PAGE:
RELEASE DATE: 10/05/1996
RUN TIME: 1HR 53MIN
|PHILIP SEYMOUR HOFFMAN|
|DIRECTOR:||JAN DE BONT|
Released in 1996 (hence the title of this article), ‘Twister’ was one the better action blockbusters of the 1990s. Starring Helen Hunt, whose acting chops netted her a Best Actress Oscar, and Bill Paxton (best known for ‘Titanic’ and ‘Aliens’), the film follows an estranged couple of scientists who re-team to chase tornados for research. Sounds great, huh? Thankfully, the film has a little more plot than that, some great supporting characters (including the late, great, Phillip Seymour Hoffman) and plenty of personal peril.
You may have noticed a strange pairing in the films listed above; there’s a curious pattern in Hollywood regarding how scripts get auctioned to production companies – a draft script starts floating around the big film studios, and some might make a few interested noises. As a result, the screenplay gets tweaked, and two or more versions are purchased by different studios. Then it becomes a race to see who gets their film to the box office first. This happened with ‘Dante’s Peak’ and ‘Volcano’ - both released in 1997 - and ‘Armageddon’ and ‘Deep Impact’ - both released in 1998. The phenomenon is called twinning. More recently it appeared with the releases of ‘White House Down’ and ‘Olympus Has Fallen’ (both 2013). This happens more often with action films, and it’s pretty obvious why. It’s a tad more difficult to get away with when you have character-driven drama instead of explosions, but can easily be done with comedy or rom-coms (‘No Strings Attached’ and ‘Friends with Benefits’ both in 2011; ‘Antz’ and ‘A Bugs Life’ in 1998... I could go on).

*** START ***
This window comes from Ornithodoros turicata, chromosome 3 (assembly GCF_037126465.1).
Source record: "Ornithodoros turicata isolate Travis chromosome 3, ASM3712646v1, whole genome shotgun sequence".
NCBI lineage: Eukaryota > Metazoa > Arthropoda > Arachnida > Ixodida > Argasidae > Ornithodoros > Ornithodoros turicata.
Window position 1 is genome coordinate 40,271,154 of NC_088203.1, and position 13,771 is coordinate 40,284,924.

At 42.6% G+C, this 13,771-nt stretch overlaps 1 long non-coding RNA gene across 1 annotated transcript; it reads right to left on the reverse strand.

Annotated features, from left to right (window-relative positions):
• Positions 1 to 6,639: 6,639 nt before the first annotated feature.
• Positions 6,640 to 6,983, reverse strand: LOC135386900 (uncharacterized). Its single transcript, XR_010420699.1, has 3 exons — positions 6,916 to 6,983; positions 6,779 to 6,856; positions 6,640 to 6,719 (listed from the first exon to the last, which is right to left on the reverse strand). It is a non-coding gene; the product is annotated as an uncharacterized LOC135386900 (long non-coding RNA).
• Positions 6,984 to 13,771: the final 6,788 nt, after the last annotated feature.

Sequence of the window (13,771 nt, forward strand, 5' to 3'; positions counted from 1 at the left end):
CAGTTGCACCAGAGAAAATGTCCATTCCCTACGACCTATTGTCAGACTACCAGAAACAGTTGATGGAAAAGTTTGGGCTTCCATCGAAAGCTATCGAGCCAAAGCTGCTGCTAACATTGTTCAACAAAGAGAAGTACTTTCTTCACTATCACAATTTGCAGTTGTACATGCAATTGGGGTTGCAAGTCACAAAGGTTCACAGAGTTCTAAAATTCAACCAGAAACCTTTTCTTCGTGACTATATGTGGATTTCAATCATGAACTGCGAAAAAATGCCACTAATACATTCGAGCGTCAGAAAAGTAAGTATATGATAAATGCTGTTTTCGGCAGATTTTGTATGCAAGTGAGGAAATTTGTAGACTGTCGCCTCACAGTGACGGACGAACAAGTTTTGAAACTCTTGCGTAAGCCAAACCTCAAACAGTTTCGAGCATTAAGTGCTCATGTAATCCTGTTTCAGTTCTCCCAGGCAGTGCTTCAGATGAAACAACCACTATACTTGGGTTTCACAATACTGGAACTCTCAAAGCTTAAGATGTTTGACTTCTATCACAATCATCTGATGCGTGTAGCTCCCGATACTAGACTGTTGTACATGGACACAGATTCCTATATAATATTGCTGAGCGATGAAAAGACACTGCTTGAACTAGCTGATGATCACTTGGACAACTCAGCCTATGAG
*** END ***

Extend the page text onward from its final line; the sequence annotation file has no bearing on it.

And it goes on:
Luckily for us, ‘Twister’ had no obvious blockbuster twin. Directed by cinematographer Jan de Bont (‘The Haunting,’ ‘Speed’) ‘Twister’ contained some spectacular visuals. It paved the way for the sweeping special effects of the above action films that followed it. Re-watching ‘Twister’ does remind us of just how far SFX have come, but at the time the tornados and flying petrol tankers were pretty darn impressive. It doesn’t hold up quite as well as ‘Jurassic Park’ but it’s not bad for the mid-90s; it even garnered the film Oscar nominations for Best Sound and Best Visual Effects.
The acting was pretty good in ‘Twister’ too. Hoffman’s insane Dusty stole the show for the supporting cast, making up for the terminally wooden Paxton. But the film belongs to Hunt, who manages to be exactly what you want in a believable character like this: strong, capable, focused, and still human. The other films mentioned also had hits and misses in the performance department, however, we don’t go to see them for nuances of expression from the leads; it wasn't 'Twister' that Hunt won her Oscar for.
The film belongs to Hunt, who manages to be exactly what you want in a believable character like this: strong, capable, focused, and still human.
‘Twister’ and its younger siblings of the 90s started a cinematic love affair with disaster movies that is yet to fizzle out. Watching natural catastrophes as entertainment suited the more optimistic tones of 90s cinema. None of us really believed an asteroid would strike the Earth any time soon, but it’s a possibility, and that brought these films out of the (then still nerdy) realm of sci-fi and into pop culture. The love affair may have gone somewhat stale (*cough* 'San Adreas' *cough*) but the box office figures speak for themselves - most of us still love a good disaster flick.